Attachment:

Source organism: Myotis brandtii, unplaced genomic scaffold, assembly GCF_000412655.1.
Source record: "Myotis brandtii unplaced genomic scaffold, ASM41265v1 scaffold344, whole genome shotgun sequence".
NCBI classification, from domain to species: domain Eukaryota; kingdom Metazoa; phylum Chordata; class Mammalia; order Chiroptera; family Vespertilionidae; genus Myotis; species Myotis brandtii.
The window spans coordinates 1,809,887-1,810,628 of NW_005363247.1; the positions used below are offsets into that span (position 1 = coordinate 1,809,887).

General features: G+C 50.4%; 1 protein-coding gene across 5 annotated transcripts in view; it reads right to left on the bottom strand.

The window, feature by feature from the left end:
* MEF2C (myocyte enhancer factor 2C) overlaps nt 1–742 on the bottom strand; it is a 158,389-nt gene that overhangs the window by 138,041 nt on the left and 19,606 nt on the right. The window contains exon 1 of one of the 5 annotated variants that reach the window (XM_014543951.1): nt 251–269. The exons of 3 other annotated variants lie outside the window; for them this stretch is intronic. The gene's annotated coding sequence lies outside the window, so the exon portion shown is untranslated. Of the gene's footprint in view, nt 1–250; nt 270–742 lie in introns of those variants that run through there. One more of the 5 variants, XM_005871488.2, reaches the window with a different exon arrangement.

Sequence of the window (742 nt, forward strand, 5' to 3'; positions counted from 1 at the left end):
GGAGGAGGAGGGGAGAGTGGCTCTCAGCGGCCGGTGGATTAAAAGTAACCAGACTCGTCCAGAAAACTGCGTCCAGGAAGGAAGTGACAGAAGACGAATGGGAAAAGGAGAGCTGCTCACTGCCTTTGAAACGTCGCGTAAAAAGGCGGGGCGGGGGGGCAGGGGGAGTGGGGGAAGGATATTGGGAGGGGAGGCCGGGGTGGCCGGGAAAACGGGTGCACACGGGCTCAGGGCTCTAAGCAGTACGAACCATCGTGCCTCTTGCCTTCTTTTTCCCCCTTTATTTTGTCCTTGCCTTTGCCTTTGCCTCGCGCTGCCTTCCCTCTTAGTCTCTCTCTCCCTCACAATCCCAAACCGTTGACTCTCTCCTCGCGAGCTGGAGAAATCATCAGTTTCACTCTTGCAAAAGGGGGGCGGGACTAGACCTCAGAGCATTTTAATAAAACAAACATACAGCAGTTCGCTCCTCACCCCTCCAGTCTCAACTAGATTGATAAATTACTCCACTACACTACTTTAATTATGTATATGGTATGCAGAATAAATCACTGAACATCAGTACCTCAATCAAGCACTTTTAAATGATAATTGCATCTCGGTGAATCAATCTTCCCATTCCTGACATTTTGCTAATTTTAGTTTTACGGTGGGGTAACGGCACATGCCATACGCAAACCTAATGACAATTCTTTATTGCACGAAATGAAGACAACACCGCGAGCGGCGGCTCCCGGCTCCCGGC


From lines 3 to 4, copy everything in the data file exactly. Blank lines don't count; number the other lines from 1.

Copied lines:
NCBI classification, from domain to species: domain Eukaryota; kingdom Metazoa; phylum Chordata; class Mammalia; order Chiroptera; family Vespertilionidae; genus Myotis; species Myotis brandtii.
The window spans coordinates 1,809,887-1,810,628 of NW_005363247.1; the positions used below are offsets into that span (position 1 = coordinate 1,809,887).